Some simple steps to follow when you are unclear on italics.
1. Remember that when you italicize something you are putting an emphasis on it. The word, phrase or sentence will stand out among the rest of the text. Even if you don’t have proofreading rules memorized, a good rule of thumb for italics is to ask yourself, “Do I want to give added attention to this?”
2. Italicize when you are referring to pieces that are complete, long or substantial. A painting would be italicized, as would novels, movies, magazines and newspapers. For example, you might say, “Vincent Van Gogh’s Starry Night is thought to be his most famous painting.” In this sentence, Starry Night would be in italics. Another example: “Ernest Hemingway was not famous immediately, even with novels such as A Farewell To Arms.” In this sentence, A Farewell To Arms would be italicized.
3. Skip italics when you are referring to something shorter or less significant, such as a short story, a newspaper article, or a report.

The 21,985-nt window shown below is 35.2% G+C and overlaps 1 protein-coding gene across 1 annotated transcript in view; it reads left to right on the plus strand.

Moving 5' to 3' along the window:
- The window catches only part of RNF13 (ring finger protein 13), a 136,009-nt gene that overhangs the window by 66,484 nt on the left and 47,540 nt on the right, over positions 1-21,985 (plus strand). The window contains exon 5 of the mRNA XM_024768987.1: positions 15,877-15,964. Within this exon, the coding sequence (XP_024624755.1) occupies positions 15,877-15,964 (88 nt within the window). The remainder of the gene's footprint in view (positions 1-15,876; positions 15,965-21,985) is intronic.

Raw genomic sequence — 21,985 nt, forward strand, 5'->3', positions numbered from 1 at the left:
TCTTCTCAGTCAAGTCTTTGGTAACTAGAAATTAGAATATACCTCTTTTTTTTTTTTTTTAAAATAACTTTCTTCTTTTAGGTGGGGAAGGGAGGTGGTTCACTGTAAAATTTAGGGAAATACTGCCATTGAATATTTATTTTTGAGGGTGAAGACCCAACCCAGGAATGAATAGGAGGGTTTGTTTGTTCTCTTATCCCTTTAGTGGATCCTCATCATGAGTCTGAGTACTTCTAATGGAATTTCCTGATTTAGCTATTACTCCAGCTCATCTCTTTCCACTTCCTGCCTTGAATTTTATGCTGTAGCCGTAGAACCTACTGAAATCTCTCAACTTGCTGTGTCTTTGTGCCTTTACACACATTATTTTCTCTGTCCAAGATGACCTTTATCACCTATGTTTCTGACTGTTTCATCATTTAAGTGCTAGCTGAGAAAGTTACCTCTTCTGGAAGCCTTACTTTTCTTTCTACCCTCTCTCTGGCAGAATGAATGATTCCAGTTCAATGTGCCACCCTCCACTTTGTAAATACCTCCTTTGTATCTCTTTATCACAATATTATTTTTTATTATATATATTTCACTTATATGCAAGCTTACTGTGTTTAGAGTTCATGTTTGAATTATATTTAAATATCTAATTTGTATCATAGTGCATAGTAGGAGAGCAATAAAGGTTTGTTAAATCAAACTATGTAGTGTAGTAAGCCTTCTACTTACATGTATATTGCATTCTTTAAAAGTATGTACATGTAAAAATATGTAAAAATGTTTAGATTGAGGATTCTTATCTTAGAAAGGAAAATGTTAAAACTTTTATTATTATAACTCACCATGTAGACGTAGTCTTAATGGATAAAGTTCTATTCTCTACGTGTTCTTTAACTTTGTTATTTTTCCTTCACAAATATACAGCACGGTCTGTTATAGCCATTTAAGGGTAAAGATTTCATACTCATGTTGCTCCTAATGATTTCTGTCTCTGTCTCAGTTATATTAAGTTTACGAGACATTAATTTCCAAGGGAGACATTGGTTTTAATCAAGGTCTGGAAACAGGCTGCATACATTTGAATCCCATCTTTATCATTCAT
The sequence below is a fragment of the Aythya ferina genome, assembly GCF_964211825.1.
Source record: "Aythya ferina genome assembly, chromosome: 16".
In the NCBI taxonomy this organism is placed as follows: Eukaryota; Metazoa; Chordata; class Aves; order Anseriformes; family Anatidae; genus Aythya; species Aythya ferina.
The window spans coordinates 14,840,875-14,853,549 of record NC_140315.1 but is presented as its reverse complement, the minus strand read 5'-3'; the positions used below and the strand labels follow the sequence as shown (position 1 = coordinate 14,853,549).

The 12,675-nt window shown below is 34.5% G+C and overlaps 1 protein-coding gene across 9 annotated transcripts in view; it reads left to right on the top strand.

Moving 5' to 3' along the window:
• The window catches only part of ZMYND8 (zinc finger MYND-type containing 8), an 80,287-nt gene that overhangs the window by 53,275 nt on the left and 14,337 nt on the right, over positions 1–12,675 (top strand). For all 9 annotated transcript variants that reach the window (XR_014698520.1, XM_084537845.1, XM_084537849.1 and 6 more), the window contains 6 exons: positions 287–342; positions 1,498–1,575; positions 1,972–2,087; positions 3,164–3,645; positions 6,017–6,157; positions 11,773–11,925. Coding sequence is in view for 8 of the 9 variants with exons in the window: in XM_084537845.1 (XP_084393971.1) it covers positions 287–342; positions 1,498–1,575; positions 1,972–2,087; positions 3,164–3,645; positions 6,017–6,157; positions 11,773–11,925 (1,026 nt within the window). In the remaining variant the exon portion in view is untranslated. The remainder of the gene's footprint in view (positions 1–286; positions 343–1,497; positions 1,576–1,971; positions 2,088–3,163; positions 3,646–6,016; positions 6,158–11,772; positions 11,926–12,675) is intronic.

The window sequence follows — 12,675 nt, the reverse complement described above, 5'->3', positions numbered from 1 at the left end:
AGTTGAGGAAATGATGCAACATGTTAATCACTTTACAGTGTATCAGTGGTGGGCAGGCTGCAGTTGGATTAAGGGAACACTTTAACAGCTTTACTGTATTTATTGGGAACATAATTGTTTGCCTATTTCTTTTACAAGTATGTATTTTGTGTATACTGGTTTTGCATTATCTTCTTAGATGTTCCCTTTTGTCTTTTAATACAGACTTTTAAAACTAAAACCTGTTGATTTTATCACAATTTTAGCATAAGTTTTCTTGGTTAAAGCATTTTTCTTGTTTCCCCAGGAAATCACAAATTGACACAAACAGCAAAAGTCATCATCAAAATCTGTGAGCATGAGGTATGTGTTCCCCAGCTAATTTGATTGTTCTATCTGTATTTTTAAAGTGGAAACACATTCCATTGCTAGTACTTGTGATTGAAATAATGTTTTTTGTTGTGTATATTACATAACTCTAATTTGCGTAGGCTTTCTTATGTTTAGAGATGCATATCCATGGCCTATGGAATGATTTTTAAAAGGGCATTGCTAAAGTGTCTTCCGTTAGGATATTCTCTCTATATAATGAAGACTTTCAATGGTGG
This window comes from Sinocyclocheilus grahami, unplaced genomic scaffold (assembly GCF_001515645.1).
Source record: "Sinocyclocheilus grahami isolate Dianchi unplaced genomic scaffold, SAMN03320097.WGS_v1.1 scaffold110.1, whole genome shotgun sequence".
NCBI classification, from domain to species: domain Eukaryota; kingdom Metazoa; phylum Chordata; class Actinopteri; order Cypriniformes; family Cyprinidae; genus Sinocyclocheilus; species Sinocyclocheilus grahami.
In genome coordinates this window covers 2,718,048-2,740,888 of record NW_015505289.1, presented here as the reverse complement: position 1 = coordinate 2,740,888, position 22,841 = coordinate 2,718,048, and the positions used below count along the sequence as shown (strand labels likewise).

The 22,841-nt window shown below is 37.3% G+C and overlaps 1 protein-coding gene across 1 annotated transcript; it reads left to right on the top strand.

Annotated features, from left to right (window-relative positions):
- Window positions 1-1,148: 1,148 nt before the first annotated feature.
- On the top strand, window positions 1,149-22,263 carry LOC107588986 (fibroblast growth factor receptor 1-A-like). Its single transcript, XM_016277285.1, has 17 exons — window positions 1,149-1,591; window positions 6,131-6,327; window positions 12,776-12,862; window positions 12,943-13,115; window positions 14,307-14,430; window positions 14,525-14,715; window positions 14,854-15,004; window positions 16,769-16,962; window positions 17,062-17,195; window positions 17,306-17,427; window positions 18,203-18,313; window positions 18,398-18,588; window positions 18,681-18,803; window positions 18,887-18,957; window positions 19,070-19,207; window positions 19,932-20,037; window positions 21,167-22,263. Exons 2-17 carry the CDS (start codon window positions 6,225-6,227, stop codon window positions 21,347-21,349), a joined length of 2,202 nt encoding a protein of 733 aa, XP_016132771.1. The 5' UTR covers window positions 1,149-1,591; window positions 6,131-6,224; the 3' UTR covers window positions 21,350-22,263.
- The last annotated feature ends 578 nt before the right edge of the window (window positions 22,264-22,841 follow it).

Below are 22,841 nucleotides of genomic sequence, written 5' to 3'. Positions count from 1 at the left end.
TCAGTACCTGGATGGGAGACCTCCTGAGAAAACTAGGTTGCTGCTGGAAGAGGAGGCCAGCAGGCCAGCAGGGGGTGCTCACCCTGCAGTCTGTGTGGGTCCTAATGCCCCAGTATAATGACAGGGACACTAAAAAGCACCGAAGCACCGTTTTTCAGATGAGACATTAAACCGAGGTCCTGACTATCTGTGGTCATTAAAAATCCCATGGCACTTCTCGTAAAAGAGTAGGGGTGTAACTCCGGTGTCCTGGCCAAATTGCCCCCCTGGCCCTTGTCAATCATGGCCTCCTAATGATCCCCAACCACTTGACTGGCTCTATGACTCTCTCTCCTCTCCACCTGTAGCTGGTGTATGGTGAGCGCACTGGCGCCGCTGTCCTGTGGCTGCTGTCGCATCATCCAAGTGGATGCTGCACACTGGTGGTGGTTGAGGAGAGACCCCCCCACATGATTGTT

4. Do italicize if you are talking about an album title, but do not italicize if you are referring to a song. An example of this would be: “American Idol’s Carrie Underwood released her album Some Hearts with the song “Wasted” which turned out to be a big hit.” In this sentence, Some Hearts would be in italics, while Wasted would be in quotation marks.
5. Think specifics, not types. When referring to the proper names of boats, planes, trains, or space ships, italicize. For example, when talking about the spacecraft Voyager, italicize. However, if you are talking about a plane, such as a Boeing, you would not italicize because this is a variety of airplane, not a specific aircraft.
6. Remember to italicize when using words that are not familiar to the general public. Although it is Spanish, most people recognize the word taco, so there is no need to use italics. On the other hand, people might not immediately recognize the word siesta, which is Spanish for “rest” or “nap.” In this case, you would italicize the word siesta.
7. Distinguish between scientific and common names with italics. If you are referring to a plant or animal and want to use their scientific name, you would italicize. There is no need to do this for common names. For example, the word human would not be italicized, but the scientific term homo sapien, would be.